It was a Friday so I traveled early to get to Japanese Garden before the crowds – while there are plenty of spots in the park area, and conveniently it is right next to the Rose Test Garden so only a need to park one time – spots fill up fast by mid-day. Also, many of the spaces are on a curving incline. So, you do have to take some care with certain spots which are less bike friendly. Admission to the Japanese Garden was $10 and provides a nice tranquil respite and a keen area for photography. I have always wanted to visit when the Japanese Maple is changing colors but that will have to wait for another year.
Same goes for the International Rose Test Garden. No admission is required for the Garden, but as a result the crowds can be distracting on a busy day. You will find a dozen volunteers as well, trimming the roses like busy bees.
It is just a short motorcycle ride from the garden to the true downtown center. Finding a spot is dependent on your resourcefulness as a city rider, as well as awareness of where to land yourself to minimize walking. For riders handy with a phone, an app called CurbNinja does provide a bit of assistance in cities like this, to find convenient motorcycle friendly parking. I choose a spot in the Old Town area. It is central to the food carts – these things number in the hundreds on a typical day and span just about every type of cuisine you can imagine.
After grabbing a bite for walking, I headed over to Voodoo Doughnuts on 3rd Avenue. Some of the best treats in the area – only bad part was that this particular Friday was National Donut Day. The line snaked about 1 hour long since I think they were offering up one free donut to each person in line. So, I skipped that and just took my snapshot across the street at the famous “Keep Portland Weird” mural. There are a ton of other things to see downtown, and if you love books definitely make a stop at Powell’s Books. It was time for me to head back to Lake Oswego, and after another nice evening out with Linda's family I packed up for the road to Bend.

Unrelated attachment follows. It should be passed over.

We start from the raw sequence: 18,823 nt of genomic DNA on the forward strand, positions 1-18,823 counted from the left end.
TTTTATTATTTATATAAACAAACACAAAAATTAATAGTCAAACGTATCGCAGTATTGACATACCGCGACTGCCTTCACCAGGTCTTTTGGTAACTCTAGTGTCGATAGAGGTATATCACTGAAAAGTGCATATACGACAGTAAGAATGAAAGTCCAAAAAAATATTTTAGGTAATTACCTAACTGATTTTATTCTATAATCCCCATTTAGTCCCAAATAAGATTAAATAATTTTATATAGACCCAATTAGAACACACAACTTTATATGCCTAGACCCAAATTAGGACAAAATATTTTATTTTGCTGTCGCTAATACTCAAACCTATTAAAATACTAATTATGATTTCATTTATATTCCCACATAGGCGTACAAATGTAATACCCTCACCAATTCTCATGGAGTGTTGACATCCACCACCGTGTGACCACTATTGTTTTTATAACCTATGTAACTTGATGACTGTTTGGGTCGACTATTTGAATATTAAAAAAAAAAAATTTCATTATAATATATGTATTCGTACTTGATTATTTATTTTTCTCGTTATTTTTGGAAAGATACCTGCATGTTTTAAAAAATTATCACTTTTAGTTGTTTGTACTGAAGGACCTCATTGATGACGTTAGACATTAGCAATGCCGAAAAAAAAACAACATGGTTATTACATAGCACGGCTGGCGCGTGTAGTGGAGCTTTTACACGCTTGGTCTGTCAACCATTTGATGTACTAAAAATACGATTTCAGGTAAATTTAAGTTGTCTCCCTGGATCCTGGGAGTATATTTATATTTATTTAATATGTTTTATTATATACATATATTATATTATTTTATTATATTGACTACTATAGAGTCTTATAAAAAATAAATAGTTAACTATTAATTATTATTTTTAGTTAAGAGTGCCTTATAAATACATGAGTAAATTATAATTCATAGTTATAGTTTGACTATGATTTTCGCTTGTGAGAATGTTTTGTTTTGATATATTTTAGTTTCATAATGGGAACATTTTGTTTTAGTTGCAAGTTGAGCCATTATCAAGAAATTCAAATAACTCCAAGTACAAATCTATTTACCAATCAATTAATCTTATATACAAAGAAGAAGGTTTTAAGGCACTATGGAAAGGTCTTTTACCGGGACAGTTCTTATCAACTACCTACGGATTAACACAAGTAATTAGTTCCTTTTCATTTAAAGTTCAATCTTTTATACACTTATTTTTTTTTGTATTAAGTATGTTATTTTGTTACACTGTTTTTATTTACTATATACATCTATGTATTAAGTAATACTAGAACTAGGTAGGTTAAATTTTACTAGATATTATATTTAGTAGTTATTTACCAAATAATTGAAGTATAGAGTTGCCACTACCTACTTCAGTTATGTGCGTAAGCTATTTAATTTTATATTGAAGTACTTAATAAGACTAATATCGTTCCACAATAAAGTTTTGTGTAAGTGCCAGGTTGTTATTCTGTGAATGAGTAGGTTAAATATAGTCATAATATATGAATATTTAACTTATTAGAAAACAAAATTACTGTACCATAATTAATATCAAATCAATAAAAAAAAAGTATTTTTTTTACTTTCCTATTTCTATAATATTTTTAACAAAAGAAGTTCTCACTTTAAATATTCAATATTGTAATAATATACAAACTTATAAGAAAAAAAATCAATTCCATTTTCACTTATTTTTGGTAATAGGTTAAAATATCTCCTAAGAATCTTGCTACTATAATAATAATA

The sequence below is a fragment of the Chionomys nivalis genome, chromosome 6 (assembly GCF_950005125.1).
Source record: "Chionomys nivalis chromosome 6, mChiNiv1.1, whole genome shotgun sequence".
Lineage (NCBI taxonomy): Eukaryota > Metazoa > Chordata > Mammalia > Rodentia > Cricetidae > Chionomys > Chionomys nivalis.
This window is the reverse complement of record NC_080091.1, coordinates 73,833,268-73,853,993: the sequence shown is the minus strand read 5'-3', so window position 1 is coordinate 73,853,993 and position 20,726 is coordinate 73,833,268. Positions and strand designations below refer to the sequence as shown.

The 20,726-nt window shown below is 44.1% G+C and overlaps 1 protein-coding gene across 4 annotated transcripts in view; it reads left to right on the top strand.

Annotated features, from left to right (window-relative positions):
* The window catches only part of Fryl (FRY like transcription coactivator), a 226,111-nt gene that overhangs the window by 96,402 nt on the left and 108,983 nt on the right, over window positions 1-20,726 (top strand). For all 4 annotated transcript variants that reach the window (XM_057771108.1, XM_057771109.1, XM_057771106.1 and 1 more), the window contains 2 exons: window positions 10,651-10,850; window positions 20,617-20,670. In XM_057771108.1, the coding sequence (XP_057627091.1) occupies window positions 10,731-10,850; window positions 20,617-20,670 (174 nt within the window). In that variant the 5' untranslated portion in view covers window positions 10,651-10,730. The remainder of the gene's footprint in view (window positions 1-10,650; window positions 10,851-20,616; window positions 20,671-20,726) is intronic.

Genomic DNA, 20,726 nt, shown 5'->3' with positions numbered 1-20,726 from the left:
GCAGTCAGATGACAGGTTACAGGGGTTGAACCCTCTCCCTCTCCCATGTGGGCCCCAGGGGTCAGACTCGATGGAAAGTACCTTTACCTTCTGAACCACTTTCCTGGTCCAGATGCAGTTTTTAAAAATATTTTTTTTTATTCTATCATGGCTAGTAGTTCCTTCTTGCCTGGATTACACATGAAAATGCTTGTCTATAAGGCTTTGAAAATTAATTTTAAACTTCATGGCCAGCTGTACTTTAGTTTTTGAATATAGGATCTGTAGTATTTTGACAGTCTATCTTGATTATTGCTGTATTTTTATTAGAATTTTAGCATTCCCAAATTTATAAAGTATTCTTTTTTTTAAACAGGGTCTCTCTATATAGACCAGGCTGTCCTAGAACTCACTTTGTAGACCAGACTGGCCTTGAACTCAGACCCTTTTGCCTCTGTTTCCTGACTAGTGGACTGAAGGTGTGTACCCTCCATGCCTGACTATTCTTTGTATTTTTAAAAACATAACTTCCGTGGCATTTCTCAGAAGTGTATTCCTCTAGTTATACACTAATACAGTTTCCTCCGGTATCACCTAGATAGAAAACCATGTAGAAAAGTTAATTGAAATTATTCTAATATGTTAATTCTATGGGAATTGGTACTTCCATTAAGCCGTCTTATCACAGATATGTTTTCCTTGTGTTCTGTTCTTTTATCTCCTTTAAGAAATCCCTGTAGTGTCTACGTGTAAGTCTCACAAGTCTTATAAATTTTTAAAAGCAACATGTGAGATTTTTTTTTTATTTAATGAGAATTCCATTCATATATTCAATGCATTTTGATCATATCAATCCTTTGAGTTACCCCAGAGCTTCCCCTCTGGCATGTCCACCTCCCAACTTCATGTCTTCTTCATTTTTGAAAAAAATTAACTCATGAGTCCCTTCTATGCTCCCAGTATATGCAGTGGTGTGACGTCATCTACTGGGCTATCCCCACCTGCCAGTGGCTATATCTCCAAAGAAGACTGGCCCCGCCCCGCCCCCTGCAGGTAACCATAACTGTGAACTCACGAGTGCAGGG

From downtown Portland on a typical day you can capture a postcard picture of the city with snow-capped Mt Hood off in the distance. Unfortunately I was not there on one of those days. So, I loaded up the V-Strom on Saturday and headed straight to Mt Hood instead. The mountain is an hour east of Portland and a fine ski destination and it is an easy motorcycle ride up. There is a ski lodge at the top worth visiting given the chance (one that was used in the Stephen King movie “The Shining”), but on this day I was off to visit friends in Bend so no time for that or hiking the mountain. I had done both in years past so took a quick snapshot of the bike from the road and back down the mountain I went.
This route from Portland to Bend covers 200 miles, so an easy and fun ride. While Portland is a tough city to leave behind, Bend is one of those gorgeous cities in Oregon worth routing through anytime you have the chance to cross the state. I had a friend Jerry from work who moved his family to the city from Southern California and opened up his hillside house to me. Jerry and his family layered on multiple hikes around the city with me in a couple short days. The thing about Bend is that on its surface it does not seem to have much in way of attractions – no historical monuments or theme parks, etc. But you can probably spend a good week in and around the area, exploring the downtown, or the Old Mill District, floating the Deschutes River, going to the Brewery, or just hiking / climbing. Then it was off to the North to make it to Washington.